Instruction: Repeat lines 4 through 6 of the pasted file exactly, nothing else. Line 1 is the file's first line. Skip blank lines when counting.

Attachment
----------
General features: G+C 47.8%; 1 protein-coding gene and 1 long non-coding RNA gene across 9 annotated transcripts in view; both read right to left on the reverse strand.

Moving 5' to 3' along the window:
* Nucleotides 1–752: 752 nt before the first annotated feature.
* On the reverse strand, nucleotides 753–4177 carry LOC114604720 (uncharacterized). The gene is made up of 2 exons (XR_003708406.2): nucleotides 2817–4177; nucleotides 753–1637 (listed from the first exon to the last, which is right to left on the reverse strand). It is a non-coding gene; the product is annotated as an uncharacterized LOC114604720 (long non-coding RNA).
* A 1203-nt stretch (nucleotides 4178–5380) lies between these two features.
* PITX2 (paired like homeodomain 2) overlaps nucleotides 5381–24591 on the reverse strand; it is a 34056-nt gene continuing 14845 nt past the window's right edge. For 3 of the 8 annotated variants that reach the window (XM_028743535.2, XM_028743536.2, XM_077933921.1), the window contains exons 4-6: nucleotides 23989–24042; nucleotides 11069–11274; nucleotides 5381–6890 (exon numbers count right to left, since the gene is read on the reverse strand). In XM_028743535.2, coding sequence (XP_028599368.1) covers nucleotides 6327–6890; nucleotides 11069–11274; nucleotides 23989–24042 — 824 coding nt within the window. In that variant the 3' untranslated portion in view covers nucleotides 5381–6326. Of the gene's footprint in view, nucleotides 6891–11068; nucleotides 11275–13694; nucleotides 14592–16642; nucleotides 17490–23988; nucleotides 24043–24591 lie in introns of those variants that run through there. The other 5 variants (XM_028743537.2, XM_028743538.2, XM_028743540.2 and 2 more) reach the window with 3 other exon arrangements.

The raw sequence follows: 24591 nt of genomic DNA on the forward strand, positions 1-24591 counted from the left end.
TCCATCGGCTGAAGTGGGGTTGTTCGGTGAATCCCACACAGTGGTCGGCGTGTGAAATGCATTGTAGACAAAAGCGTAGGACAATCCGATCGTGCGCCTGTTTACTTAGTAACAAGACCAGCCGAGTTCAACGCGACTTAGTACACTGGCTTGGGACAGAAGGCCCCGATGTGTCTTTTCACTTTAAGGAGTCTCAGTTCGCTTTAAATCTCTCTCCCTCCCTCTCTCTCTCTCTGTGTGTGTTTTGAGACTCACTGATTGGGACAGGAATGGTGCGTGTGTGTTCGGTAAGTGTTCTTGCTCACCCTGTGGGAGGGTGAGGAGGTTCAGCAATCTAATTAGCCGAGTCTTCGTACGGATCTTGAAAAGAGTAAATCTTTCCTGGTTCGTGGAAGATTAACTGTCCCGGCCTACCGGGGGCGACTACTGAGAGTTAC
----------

* On the reverse strand, nucleotides 753–4177 carry LOC114604720 (uncharacterized). The gene is made up of 2 exons (XR_003708406.2): nucleotides 2817–4177; nucleotides 753–1637 (listed from the first exon to the last, which is right to left on the reverse strand). It is a non-coding gene; the product is annotated as an uncharacterized LOC114604720 (long non-coding RNA).
* A 1203-nt stretch (nucleotides 4178–5380) lies between these two features.
* PITX2 (paired like homeodomain 2) overlaps nucleotides 5381–24591 on the reverse strand; it is a 34056-nt gene continuing 14845 nt past the window's right edge. For 3 of the 8 annotated variants that reach the window (XM_028743535.2, XM_028743536.2, XM_077933921.1), the window contains exons 4-6: nucleotides 23989–24042; nucleotides 11069–11274; nucleotides 5381–6890 (exon numbers count right to left, since the gene is read on the reverse strand). In XM_028743535.2, coding sequence (XP_028599368.1) covers nucleotides 6327–6890; nucleotides 11069–11274; nucleotides 23989–24042 — 824 coding nt within the window. In that variant the 3' untranslated portion in view covers nucleotides 5381–6326. Of the gene's footprint in view, nucleotides 6891–11068; nucleotides 11275–13694; nucleotides 14592–16642; nucleotides 17490–23988; nucleotides 24043–24591 lie in introns of those variants that run through there. The other 5 variants (XM_028743537.2, XM_028743538.2, XM_028743540.2 and 2 more) reach the window with 3 other exon arrangements.